Saturday, July 4, 2009
I keep a guitar by my chair so that I can pick it up and practice at least a little bit every day.
We have two skylights in the den, and at a certain time each morning, about 10am right now, the sunlight comes through one of them to shine right beside me and has a lovely quality to it.
It shined right on the guitar and I snapped a shot at ISO 1600 with my new Nikon D90.
I have the camera set for "normal" noise reduction at high ISO within the camera, so this is a shot as it came off the camera.
Although my D70s still has a place in my heart, this kind of performance at such a high ISO leaves me breathless.
I keep thinking of how much grain is in a print made from ISO 800 film and then seeing this, I know I'm going to really be loving this camera once I learn all it's tricks.
As someone who shot thousands and thousands of 35mm slides on slow ISO (50, 64, or 100) film just to get the best quality, to see an image like this from ISO 1600 seems truly magical to me. I mean that.
I always longed for the versatility of being able to shoot at high ISO, but the grainy images turned me off completely.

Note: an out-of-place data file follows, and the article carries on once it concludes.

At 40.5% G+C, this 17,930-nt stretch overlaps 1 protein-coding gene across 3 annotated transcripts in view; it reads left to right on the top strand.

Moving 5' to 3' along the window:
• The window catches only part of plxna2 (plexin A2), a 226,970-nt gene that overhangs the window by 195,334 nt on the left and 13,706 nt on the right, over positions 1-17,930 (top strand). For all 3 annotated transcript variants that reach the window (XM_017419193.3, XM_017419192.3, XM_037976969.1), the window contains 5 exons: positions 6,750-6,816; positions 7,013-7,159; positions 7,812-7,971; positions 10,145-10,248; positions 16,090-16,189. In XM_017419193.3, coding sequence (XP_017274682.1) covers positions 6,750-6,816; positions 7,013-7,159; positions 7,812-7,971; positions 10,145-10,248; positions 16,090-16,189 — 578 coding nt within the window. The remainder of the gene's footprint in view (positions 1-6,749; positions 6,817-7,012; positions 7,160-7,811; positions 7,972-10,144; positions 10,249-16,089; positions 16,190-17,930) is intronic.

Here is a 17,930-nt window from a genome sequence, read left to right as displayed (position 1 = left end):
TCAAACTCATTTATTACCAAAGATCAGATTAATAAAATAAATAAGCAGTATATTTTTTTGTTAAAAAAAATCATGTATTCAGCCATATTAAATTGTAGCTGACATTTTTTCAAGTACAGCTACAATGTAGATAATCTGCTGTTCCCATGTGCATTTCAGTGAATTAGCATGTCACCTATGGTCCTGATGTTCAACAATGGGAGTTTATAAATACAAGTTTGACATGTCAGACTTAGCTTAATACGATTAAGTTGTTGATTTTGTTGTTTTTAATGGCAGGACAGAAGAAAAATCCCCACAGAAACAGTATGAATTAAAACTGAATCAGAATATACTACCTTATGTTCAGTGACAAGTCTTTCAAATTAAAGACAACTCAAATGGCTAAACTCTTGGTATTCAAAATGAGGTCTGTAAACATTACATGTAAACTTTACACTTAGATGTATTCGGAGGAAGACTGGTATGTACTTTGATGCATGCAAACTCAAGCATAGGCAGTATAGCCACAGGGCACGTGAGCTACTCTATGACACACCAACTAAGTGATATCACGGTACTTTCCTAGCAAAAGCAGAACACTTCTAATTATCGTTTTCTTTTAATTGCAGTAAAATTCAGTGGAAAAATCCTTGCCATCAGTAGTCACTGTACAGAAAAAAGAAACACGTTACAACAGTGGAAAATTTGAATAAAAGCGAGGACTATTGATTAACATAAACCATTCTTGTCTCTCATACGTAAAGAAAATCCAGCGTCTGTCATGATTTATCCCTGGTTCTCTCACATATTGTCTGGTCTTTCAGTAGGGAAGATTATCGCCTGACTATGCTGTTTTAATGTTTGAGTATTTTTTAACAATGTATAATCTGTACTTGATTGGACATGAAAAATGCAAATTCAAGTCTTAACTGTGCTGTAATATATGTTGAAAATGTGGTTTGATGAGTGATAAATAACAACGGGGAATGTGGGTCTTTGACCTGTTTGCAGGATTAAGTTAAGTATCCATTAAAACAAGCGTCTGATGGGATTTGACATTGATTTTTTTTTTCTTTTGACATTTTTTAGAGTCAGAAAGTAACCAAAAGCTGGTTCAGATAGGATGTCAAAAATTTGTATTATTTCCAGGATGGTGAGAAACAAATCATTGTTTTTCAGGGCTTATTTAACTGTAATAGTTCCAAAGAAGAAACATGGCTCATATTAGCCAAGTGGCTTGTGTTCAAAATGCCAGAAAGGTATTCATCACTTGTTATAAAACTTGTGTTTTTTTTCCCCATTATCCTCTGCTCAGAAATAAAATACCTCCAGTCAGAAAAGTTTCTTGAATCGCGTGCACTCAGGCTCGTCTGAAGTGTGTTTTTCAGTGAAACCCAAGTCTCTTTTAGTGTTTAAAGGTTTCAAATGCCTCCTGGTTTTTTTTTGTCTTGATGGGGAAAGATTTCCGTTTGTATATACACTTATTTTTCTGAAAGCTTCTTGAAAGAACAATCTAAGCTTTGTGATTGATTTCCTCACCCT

If I'd had a slide or print film of ISO 1600 that had this kind of look, I'd have paid big money for each roll, and would have paid it gladly.
The viewfinder of the D90 is large and bright, a true pentaprism whereas the D70s is an electronic viewfinder.
The "eyepoint" (in Nikon-speak) of the D90 is 19.5mm, where the D70s is 18mm. This means that I can see the whole image inside the viewfinder while still wearing my eyeglasses with the new D90 and I just got in the habit of putting my glasses on top of my head when shooting with the D70s to see the viewfinder better. That will be easier, not having to pop my glasses up there to shoot photos, and pull them down for the rest of life.
I have two friends with the D300 and I envied their camera's low light performance, and now that same image sensor technology has trickled down to a lighter, easier to carry camera that I could afford.